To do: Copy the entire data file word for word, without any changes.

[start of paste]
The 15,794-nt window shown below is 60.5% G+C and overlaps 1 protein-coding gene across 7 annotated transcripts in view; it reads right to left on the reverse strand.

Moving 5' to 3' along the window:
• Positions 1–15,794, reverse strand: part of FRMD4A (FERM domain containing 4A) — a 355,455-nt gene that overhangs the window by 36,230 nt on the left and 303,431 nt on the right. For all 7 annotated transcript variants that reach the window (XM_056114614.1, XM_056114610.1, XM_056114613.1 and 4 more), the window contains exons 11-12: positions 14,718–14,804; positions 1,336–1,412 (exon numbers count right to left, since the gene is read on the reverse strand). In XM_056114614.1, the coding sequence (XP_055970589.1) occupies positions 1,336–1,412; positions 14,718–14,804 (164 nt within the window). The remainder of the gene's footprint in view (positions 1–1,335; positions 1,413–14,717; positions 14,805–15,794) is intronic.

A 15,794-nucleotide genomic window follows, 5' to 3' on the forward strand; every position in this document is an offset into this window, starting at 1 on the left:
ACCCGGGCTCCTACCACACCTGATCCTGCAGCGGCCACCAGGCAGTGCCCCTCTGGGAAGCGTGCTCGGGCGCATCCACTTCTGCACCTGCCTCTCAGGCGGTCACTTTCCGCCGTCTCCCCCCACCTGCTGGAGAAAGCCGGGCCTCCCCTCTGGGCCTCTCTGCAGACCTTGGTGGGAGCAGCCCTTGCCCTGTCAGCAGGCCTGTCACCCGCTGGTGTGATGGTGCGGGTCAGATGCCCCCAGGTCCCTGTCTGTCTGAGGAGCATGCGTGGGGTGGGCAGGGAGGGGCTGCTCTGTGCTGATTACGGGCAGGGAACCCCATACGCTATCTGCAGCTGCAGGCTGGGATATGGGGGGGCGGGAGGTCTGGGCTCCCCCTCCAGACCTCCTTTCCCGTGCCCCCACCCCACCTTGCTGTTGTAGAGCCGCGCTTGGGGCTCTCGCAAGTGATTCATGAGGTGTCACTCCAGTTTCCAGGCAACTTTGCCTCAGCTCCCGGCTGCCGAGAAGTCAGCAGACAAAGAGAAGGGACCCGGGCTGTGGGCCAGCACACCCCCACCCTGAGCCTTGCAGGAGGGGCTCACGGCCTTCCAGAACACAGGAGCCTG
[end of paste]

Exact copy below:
The 15,794-nt window shown below is 60.5% G+C and overlaps 1 protein-coding gene across 7 annotated transcripts in view; it reads right to left on the reverse strand.

Moving 5' to 3' along the window:
• Positions 1–15,794, reverse strand: part of FRMD4A (FERM domain containing 4A) — a 355,455-nt gene that overhangs the window by 36,230 nt on the left and 303,431 nt on the right. For all 7 annotated transcript variants that reach the window (XM_056114614.1, XM_056114610.1, XM_056114613.1 and 4 more), the window contains exons 11-12: positions 14,718–14,804; positions 1,336–1,412 (exon numbers count right to left, since the gene is read on the reverse strand). In XM_056114614.1, the coding sequence (XP_055970589.1) occupies positions 1,336–1,412; positions 14,718–14,804 (164 nt within the window). The remainder of the gene's footprint in view (positions 1–1,335; positions 1,413–14,717; positions 14,805–15,794) is intronic.

A 15,794-nucleotide genomic window follows, 5' to 3' on the forward strand; every position in this document is an offset into this window, starting at 1 on the left:
ACCCGGGCTCCTACCACACCTGATCCTGCAGCGGCCACCAGGCAGTGCCCCTCTGGGAAGCGTGCTCGGGCGCATCCACTTCTGCACCTGCCTCTCAGGCGGTCACTTTCCGCCGTCTCCCCCCACCTGCTGGAGAAAGCCGGGCCTCCCCTCTGGGCCTCTCTGCAGACCTTGGTGGGAGCAGCCCTTGCCCTGTCAGCAGGCCTGTCACCCGCTGGTGTGATGGTGCGGGTCAGATGCCCCCAGGTCCCTGTCTGTCTGAGGAGCATGCGTGGGGTGGGCAGGGAGGGGCTGCTCTGTGCTGATTACGGGCAGGGAACCCCATACGCTATCTGCAGCTGCAGGCTGGGATATGGGGGGGCGGGAGGTCTGGGCTCCCCCTCCAGACCTCCTTTCCCGTGCCCCCACCCCACCTTGCTGTTGTAGAGCCGCGCTTGGGGCTCTCGCAAGTGATTCATGAGGTGTCACTCCAGTTTCCAGGCAACTTTGCCTCAGCTCCCGGCTGCCGAGAAGTCAGCAGACAAAGAGAAGGGACCCGGGCTGTGGGCCAGCACACCCCCACCCTGAGCCTTGCAGGAGGGGCTCACGGCCTTCCAGAACACAGGAGCCTG